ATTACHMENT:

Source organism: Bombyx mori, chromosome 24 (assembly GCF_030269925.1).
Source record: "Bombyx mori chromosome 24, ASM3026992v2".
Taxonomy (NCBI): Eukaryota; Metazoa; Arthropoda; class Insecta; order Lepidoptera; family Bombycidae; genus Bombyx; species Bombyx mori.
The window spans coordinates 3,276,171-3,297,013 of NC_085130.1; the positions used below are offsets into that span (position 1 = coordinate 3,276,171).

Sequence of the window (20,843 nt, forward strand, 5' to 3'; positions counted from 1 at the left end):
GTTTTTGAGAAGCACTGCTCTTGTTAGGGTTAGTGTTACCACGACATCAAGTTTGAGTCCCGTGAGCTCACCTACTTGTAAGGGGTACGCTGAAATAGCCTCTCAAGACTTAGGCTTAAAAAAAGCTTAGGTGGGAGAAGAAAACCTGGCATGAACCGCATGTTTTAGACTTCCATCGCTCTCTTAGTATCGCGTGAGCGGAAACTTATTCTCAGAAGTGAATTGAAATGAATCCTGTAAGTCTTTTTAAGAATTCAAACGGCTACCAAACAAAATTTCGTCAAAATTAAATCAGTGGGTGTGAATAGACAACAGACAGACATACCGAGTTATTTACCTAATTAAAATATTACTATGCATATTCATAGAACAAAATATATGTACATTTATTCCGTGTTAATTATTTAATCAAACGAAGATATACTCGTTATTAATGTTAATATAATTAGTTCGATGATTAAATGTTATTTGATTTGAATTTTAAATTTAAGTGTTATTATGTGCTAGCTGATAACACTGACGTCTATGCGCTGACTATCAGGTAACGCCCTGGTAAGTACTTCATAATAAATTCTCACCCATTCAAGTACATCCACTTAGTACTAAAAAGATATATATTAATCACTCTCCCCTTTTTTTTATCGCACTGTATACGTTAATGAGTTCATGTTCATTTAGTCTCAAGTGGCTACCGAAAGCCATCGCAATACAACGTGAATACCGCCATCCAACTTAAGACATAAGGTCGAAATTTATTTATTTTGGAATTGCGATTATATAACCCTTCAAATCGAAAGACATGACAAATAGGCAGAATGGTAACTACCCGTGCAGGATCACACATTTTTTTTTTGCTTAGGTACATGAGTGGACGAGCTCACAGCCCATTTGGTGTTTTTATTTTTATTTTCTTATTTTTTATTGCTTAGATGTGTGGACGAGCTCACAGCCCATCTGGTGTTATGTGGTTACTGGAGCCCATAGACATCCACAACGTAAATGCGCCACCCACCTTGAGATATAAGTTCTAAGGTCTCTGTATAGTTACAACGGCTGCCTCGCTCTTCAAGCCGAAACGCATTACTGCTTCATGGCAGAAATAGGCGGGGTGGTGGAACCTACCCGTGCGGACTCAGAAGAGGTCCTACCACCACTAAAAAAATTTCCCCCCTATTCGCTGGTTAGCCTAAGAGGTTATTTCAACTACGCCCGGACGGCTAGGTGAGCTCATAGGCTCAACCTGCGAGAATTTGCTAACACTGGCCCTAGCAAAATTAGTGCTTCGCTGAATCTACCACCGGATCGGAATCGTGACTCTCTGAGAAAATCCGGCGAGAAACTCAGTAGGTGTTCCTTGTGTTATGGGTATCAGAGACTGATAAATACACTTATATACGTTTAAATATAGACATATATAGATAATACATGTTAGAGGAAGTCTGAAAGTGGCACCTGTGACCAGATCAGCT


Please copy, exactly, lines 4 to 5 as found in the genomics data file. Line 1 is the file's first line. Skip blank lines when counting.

The window spans coordinates 3,276,171-3,297,013 of NC_085130.1; the positions used below are offsets into that span (position 1 = coordinate 3,276,171).

Sequence of the window (20,843 nt, forward strand, 5' to 3'; positions counted from 1 at the left end):